Forget the fact that World War was imminent. In August 1939 only one subject preoccupied the good people of Perth: stray dogs.
It all kicked off with a short letter from a Subiaco truckie who signed himself ‘Anti-Pest’:
Is there no authority to control dogs on roads? As a truck driver I am continuously harassed by the pests which infest suburban streets, and I never miss an opportunity of running over and destroying a stray. What about other drivers joining me in a clean-up?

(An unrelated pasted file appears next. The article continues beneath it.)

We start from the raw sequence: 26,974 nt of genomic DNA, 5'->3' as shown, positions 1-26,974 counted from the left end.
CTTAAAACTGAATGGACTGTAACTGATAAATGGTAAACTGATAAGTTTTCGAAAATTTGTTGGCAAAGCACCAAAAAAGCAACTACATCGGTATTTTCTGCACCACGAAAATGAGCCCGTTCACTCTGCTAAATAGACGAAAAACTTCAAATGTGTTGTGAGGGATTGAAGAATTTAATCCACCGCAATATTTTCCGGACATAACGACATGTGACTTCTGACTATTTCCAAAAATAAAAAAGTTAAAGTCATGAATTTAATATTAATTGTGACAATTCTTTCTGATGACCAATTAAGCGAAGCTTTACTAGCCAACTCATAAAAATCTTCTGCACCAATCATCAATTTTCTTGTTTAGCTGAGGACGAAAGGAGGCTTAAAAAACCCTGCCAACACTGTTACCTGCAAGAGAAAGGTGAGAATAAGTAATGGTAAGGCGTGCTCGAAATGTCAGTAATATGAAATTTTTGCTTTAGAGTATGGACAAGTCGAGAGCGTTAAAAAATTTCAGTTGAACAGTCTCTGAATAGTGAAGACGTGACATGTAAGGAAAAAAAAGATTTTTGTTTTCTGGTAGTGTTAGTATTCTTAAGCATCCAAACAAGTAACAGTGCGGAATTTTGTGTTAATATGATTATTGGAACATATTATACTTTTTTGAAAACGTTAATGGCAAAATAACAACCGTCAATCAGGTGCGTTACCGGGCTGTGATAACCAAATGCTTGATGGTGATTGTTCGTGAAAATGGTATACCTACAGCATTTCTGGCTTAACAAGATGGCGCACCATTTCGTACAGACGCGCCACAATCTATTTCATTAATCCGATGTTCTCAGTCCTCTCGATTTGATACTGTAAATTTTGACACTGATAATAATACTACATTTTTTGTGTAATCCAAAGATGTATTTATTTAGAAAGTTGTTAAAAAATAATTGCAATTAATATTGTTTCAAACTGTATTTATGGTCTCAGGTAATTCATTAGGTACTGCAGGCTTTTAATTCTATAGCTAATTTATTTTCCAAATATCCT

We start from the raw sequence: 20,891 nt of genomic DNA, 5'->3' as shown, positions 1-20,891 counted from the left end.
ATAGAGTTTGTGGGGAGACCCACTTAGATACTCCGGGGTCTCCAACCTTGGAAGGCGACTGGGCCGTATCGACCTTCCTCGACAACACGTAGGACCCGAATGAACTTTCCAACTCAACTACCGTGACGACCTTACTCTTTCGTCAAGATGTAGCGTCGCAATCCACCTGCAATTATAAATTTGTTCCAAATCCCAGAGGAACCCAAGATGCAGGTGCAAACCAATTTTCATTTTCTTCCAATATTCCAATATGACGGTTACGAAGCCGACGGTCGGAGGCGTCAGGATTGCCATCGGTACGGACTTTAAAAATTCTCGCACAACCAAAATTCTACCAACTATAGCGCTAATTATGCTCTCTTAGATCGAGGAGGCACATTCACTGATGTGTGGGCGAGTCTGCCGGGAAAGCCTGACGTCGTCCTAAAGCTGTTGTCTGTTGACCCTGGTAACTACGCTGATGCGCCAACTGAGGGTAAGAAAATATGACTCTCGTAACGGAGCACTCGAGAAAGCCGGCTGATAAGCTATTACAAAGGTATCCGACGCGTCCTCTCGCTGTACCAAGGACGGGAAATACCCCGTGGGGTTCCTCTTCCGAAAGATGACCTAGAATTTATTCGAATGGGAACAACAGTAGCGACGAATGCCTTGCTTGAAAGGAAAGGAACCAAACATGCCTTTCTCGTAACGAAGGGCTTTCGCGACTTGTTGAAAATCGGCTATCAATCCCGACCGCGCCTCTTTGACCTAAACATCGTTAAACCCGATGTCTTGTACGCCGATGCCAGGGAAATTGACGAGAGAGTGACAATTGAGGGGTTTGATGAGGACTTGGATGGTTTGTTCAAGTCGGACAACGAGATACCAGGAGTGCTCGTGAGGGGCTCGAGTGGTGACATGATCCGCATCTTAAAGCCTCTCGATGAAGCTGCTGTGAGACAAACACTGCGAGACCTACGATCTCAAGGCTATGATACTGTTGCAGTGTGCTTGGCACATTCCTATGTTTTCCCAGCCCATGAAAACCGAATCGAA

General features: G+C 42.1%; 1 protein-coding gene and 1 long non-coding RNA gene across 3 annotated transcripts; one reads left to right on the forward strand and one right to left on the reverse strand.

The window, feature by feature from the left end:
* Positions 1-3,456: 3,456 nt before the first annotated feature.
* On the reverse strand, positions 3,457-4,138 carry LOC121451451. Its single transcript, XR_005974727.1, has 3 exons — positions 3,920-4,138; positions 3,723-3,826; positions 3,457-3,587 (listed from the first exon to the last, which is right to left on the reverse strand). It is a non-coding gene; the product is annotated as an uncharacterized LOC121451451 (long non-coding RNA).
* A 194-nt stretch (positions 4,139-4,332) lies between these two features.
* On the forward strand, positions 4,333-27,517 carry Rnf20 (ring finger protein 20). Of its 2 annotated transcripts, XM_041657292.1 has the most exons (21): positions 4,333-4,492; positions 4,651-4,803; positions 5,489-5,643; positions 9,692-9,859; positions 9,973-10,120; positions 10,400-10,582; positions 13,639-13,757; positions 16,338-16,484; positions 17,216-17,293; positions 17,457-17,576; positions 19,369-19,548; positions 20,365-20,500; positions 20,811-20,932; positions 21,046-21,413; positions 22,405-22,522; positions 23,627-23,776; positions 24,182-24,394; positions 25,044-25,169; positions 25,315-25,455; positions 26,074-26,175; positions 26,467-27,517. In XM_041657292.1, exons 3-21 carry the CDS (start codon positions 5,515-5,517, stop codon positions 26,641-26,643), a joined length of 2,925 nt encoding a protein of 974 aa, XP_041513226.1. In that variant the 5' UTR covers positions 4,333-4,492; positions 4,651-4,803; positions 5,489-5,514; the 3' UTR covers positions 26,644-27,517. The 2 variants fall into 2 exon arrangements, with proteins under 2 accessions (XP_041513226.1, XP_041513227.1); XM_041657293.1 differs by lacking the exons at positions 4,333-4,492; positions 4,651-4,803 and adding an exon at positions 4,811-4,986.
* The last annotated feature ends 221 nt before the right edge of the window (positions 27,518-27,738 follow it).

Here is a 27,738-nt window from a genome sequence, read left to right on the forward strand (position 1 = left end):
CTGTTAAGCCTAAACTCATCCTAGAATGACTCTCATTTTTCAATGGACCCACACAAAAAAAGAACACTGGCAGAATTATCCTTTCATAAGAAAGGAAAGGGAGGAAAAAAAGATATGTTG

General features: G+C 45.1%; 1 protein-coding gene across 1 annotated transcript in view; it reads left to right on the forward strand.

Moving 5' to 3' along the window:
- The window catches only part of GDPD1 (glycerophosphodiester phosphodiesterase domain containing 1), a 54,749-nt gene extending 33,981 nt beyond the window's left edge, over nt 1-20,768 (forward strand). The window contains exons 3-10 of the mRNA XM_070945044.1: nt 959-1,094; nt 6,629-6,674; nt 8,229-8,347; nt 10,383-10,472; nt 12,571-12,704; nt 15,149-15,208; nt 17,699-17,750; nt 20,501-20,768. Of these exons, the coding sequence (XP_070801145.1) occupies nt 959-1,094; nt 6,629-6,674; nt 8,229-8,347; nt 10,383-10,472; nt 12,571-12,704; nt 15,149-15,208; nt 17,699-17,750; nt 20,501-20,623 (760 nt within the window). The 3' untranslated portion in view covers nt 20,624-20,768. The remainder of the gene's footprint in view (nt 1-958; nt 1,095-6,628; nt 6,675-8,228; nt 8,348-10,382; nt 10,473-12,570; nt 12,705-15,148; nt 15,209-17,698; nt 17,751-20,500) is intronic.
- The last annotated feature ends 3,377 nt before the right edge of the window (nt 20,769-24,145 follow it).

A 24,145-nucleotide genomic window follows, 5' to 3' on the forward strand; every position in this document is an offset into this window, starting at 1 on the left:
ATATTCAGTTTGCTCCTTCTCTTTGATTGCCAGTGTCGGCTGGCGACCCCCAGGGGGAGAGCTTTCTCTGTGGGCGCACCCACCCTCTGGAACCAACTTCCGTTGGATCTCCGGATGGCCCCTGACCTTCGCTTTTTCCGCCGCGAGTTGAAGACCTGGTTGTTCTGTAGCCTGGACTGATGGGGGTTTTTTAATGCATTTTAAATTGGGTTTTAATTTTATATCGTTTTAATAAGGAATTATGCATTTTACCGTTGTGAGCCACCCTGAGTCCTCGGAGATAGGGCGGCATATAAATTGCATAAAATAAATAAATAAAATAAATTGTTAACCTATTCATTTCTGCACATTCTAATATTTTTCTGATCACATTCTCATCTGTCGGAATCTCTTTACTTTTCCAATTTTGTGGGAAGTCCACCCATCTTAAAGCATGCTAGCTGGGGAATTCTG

You can image the howls of outrage from the canine fans. And boy, did they howl.
Anti-Pest was described as a ‘cruel devil’ and a ‘dirty brute’. A Mt Lawley correspondent threatened to simply put him in Karrakatta. While a Perth writer was more specific, offering to attach the truckie’s neck to a tree with a stout rope.
Another dog lover was a little more forgiving, simply promising to “playfully” run over Anti-Pest with his own truck a few times.
Although one truckie meekly tried to offer some support to his colleague, the message came through loud and clear: don’t mess with the crazy dog ladies.